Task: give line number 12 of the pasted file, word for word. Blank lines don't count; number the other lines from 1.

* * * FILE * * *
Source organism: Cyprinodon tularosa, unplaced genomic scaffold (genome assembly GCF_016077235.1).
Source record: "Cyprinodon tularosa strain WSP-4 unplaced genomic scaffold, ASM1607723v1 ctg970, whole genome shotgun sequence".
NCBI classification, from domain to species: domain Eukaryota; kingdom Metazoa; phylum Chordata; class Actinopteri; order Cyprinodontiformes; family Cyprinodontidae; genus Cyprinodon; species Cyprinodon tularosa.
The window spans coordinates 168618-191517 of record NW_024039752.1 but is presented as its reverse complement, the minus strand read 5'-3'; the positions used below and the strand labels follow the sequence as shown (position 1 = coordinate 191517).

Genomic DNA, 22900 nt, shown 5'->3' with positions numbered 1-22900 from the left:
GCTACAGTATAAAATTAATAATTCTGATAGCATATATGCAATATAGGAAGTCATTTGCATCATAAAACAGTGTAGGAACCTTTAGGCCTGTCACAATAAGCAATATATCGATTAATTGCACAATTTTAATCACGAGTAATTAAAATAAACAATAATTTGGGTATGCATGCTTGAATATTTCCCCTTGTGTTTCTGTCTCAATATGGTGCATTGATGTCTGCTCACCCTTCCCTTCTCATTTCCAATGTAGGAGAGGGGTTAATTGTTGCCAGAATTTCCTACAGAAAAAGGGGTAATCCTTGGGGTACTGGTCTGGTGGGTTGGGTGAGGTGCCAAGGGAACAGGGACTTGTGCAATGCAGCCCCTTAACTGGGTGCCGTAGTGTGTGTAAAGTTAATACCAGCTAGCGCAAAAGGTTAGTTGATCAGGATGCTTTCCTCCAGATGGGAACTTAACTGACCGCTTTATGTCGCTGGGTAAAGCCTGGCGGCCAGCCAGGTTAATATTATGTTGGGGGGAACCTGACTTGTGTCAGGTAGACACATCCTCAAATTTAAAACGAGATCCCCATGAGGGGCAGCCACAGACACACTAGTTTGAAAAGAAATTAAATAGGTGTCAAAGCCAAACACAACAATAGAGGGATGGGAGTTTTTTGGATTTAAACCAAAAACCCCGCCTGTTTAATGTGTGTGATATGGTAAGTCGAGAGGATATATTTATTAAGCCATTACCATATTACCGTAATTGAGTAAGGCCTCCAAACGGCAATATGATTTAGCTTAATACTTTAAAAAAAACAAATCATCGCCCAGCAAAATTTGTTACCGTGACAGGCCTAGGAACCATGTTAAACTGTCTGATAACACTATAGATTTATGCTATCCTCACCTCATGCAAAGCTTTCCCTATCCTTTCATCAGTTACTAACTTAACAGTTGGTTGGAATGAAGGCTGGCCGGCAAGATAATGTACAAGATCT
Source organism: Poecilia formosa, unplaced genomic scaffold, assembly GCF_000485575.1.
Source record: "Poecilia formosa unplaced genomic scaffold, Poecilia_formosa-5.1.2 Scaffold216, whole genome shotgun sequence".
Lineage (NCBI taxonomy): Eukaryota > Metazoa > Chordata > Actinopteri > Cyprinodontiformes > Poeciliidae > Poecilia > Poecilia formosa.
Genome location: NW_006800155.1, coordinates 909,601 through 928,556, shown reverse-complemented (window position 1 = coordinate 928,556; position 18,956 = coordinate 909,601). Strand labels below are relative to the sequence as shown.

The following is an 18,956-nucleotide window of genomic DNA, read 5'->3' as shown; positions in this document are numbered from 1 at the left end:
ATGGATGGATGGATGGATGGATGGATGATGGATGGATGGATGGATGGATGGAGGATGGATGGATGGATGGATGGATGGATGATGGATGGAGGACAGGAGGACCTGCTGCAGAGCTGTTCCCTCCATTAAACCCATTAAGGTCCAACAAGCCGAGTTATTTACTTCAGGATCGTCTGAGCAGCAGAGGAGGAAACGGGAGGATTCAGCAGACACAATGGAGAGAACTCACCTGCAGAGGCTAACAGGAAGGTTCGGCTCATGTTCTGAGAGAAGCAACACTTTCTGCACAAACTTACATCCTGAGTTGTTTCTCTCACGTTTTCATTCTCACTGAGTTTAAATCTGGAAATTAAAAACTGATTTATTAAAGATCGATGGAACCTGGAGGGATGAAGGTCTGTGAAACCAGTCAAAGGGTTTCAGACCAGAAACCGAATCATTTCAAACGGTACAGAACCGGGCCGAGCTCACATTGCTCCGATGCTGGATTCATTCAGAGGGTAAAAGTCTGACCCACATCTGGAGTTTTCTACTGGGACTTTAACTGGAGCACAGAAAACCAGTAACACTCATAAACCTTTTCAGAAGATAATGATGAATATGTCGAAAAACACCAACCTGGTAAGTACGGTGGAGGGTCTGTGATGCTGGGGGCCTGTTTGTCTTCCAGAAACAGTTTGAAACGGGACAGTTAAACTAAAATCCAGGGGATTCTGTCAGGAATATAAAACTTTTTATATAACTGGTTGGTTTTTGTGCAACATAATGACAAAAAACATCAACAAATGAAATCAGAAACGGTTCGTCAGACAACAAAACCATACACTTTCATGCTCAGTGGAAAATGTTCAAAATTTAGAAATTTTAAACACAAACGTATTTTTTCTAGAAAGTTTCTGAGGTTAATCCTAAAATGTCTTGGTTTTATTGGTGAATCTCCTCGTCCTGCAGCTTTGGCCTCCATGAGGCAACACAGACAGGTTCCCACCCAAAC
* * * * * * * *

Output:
ATGGATGGATGGATGGATGGATGGATGATGGATGGATGGATGGATGGATGGAGGATGGATGGATGGATGGATGGATGGATGATGGATGGAGGACAGGAGGACCTGCTGCAGAGCTGTTCCCTCCATTAAACCCATTAAGGTCCAACAAGCCGAGTTATTTACTTCAGGATCGTCTGAGCAGCAGAGGAGGAAACGGGAGGATTCAGCAGACACAATGGAGAGAACTCACCTGCAGAGGCTAACAGGAAGGTTCGGCTCATGTTCTGAGAGAAGCAACACTTTCTGCACAAACTTACATCCTGAGTTGTTTCTCTCACGTTTTCATTCTCACTGAGTTTAAATCTGGAAATTAAAAACTGATTTATTAAAGATCGATGGAACCTGGAGGGATGAAGGTCTGTGAAACCAGTCAAAGGGTTTCAGACCAGAAACCGAATCATTTCAAACGGTACAGAACCGGGCCGAGCTCACATTGCTCCGATGCTGGATTCATTCAGAGGGTAAAAGTCTGACCCACATCTGGAGTTTTCTACTGGGACTTTAACTGGAGCACAGAAAACCAGTAACACTCATAAACCTTTTCAGAAGATAATGATGAATATGTCGAAAAACACCAACCTGGTAAGTACGGTGGAGGGTCTGTGATGCTGGGGGCCTGTTTGTCTTCCAGAAACAGTTTGAAACGGGACAGTTAAACTAAAATCCAGGGGATTCTGTCAGGAATATAAAACTTTTTATATAACTGGTTGGTTTTTGTGCAACATAATGACAAAAAACATCAACAAATGAAATCAGAAACGGTTCGTCAGACAACAAAACCATACACTTTCATGCTCAGTGGAAAATGTTCAAAATTTAGAAATTTTAAACACAAACGTATTTTTTCTAGAAAGTTTCTGAGGTTAATCCTAAAATGTCTTGGTTTTATTGGTGAATCTCCTCGTCCTGCAGCTTTGGCCTCCATGAGGCAACACAGACAGGTTCCCACCCAAAC